Economic indexes suggest U.S. now in recession territory

A monthly index forecasting economic conditions in the United States continues to slide, suggesting the coronavirus pandemic and related restrictions have triggered a recession.

Ataman Ozyildirim

The Conference Board reported its Leading Economic Index (LEI) fell 4.4 percent to 98.8 in April. That decline follows a 7.4 percent decrease in March, the largest monthly decline in the 60-year history of the index.

The Coincident Economic Index (CEI), a separate measure of current conditions, retreated 8.9 percent to 96.6 in April.

“The sharp declines in the LEI and CEI suggest that the U.S economy is now in recession territory,” said Ataman Ozyildirim, senior director of economic research at the Conference Board. “Business conditions may recover for some sectors and industries over the next few months. But the breadth and depth of the decline in the LEI suggest that an imminent reopening of some sectors does not imply a fast rebound for the economy at large.”

The LEI decreased 11.3 percent over the past six months after edging down two-tenths of a percent during the six-month span before that. Weaknesses among the indicators in the index have grown more widespread.

Gross domestic product, the broad measure of goods and services produced in the country, fell at an annual rate of 4.8 percent during the first quarter.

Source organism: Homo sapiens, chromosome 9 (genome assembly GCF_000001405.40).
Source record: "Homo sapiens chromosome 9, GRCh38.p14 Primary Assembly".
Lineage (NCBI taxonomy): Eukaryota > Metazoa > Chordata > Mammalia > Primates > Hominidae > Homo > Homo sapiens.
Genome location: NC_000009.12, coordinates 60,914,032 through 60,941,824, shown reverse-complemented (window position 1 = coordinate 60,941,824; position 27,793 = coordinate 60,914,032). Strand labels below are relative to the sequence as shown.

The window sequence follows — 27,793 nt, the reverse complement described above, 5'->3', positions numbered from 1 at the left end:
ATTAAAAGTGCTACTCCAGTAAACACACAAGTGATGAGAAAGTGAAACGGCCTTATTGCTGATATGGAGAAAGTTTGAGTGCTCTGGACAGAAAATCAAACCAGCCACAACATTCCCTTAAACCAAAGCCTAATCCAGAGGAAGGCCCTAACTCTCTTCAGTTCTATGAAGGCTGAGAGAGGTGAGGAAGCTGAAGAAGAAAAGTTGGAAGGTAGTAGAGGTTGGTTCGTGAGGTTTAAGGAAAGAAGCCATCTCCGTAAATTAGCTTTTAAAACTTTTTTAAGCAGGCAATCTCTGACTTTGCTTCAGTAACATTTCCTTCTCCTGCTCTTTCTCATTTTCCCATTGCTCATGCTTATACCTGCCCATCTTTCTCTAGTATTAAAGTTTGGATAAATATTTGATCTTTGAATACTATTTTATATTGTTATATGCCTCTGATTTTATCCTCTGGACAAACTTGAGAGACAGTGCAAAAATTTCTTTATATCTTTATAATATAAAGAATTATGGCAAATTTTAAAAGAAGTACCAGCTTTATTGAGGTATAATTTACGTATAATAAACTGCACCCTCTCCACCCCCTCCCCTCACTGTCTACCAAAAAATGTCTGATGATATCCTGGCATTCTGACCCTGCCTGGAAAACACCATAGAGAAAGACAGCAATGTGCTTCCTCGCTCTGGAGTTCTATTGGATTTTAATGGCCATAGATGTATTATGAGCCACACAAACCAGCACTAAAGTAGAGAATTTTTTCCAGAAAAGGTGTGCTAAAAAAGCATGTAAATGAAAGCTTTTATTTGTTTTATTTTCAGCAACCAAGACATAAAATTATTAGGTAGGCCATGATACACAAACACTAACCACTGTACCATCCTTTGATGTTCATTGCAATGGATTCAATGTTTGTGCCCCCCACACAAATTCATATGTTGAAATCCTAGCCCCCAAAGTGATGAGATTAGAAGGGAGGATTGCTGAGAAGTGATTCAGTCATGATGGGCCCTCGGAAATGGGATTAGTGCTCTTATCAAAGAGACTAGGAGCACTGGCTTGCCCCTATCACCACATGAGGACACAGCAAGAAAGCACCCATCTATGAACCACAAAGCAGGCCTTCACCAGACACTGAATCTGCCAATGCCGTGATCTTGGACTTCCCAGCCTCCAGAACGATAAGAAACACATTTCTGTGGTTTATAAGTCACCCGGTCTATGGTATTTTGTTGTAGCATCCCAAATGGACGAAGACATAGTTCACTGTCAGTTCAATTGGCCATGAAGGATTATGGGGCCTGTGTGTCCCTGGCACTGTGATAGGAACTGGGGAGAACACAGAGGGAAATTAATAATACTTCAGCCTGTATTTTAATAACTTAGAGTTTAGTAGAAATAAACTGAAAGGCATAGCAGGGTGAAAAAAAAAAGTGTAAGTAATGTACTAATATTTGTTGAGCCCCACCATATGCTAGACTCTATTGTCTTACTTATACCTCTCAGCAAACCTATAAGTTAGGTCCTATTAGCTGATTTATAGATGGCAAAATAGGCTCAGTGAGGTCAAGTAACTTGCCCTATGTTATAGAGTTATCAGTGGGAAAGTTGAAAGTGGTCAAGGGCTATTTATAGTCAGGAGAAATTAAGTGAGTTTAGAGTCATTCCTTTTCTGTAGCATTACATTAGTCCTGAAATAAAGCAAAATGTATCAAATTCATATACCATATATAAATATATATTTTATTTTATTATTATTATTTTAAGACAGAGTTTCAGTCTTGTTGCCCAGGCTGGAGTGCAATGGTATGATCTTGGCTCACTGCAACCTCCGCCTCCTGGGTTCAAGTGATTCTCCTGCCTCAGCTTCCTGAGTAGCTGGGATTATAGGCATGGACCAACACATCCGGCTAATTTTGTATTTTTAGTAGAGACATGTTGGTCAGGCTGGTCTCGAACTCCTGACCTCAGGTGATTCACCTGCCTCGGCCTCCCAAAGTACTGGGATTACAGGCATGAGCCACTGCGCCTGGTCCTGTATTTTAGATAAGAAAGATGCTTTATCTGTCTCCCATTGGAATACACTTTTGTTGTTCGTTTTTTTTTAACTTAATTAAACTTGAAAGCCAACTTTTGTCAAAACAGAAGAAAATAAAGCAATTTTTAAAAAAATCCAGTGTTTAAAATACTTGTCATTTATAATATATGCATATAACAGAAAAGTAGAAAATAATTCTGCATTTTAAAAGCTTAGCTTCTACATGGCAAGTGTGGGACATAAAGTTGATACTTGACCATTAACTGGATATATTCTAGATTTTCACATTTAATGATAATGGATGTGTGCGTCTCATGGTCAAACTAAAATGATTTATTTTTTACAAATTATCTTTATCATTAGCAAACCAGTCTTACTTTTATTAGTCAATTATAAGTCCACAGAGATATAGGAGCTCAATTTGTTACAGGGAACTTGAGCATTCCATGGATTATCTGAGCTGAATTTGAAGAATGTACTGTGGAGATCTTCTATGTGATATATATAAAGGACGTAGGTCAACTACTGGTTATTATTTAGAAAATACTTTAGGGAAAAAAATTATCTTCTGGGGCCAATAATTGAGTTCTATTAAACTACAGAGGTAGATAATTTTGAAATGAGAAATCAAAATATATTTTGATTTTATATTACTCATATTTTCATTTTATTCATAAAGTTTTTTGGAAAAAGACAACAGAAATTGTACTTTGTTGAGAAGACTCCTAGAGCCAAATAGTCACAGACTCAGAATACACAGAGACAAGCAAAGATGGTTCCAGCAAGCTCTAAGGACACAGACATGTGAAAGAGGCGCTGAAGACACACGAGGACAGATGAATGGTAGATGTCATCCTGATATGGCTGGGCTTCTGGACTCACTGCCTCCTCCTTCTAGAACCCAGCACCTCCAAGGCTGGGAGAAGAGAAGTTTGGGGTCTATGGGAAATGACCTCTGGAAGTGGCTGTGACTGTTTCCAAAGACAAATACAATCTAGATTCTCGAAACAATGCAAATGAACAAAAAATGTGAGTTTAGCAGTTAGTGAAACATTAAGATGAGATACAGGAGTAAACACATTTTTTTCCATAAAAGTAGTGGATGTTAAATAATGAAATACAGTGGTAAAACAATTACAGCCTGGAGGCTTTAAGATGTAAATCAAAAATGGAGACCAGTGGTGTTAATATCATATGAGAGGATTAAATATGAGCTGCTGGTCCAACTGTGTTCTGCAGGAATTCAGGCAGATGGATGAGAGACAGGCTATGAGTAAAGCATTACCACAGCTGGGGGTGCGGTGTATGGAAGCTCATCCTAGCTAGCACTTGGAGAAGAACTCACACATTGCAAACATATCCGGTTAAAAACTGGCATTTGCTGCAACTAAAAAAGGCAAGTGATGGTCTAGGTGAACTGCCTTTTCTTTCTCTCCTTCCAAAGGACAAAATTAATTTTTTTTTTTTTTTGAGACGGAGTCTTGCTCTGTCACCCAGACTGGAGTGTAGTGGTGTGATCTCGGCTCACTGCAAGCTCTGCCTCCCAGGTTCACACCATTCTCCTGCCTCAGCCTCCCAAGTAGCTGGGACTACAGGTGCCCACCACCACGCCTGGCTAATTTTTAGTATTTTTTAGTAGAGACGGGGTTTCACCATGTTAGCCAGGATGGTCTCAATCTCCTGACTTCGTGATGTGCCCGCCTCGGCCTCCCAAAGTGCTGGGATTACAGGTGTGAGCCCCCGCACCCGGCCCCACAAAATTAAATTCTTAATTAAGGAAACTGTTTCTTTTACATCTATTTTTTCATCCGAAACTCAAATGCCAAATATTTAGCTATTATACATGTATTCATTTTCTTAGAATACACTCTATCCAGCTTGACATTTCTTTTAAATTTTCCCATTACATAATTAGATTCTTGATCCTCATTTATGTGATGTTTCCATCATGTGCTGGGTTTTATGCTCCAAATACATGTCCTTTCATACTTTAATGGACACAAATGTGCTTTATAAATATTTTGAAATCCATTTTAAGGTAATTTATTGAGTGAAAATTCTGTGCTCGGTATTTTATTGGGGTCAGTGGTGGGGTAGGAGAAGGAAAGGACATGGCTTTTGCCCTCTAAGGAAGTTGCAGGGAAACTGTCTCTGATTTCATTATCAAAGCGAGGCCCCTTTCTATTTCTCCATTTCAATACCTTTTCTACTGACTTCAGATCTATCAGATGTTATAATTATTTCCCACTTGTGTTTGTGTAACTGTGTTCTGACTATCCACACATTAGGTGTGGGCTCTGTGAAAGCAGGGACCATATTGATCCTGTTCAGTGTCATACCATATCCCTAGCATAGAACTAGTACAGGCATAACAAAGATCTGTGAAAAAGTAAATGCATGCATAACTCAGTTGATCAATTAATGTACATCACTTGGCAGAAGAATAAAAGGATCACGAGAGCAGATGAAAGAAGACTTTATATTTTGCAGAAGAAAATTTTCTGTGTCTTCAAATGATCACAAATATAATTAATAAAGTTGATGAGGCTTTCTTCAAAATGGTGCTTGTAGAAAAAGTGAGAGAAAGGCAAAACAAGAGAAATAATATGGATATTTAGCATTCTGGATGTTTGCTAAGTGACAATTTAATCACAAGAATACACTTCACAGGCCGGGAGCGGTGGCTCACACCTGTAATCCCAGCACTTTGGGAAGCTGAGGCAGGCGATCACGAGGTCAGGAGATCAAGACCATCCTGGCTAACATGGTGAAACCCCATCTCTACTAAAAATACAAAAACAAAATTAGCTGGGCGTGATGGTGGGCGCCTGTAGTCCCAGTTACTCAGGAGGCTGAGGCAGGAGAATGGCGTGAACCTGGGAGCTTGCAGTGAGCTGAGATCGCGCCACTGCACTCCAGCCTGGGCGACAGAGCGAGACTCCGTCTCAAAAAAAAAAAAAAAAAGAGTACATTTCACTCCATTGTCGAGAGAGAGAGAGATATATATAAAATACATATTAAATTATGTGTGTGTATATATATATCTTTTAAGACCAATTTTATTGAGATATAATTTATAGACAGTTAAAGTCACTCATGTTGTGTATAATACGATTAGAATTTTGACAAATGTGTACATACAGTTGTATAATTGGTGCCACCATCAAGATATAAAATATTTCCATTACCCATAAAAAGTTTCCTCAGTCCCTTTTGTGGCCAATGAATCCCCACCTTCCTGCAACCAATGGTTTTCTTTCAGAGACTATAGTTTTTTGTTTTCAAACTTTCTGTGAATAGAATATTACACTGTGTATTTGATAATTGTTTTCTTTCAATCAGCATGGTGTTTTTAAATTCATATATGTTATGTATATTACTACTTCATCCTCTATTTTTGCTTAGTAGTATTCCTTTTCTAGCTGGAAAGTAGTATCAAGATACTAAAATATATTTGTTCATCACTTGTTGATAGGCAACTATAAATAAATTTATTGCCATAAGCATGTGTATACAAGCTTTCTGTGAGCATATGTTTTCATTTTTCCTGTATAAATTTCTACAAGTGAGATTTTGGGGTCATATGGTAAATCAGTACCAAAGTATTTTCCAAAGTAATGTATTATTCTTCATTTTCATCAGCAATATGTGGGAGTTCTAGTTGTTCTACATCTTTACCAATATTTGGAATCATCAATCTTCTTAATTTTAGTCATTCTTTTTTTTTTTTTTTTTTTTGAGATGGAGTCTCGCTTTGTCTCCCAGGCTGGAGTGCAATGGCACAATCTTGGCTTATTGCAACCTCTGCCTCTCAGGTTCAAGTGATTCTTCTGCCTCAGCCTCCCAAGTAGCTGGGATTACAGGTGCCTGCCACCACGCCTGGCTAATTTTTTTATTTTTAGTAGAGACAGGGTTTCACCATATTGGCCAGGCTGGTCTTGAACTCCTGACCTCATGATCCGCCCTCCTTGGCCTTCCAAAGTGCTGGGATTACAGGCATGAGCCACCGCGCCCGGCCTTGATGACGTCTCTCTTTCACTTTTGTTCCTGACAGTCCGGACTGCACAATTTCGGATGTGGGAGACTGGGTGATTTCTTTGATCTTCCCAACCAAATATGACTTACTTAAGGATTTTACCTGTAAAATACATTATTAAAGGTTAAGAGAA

For April, six of 10 indicators of the LEI reclined, including average weekly manufacturing hours, building permits, consumer expectations and leading credit and new orders indexes. An increase in average weekly initial claims for unemployment insurance also pulled down the index. Four indicators advanced: interest rate spread, new orders for both capital and consumer goods and stock prices.

The CEI declined 9.6 percent over the past six months.

For April, industrial production and payrolls decreased even as personal income and sales increased.

The Lagging Economic Indicator (LAG), a measure of past performance, increased 4.1 percent to 115.3. The index rose 6.2 percent over the past three months.

For April, commercial and industrial financing and consumer debt advanced. A decrease in the average duration of unemployment also bolstered the index. The average prime rate charged by banks and the cost of services declined. The cost of labor and inventories held steady.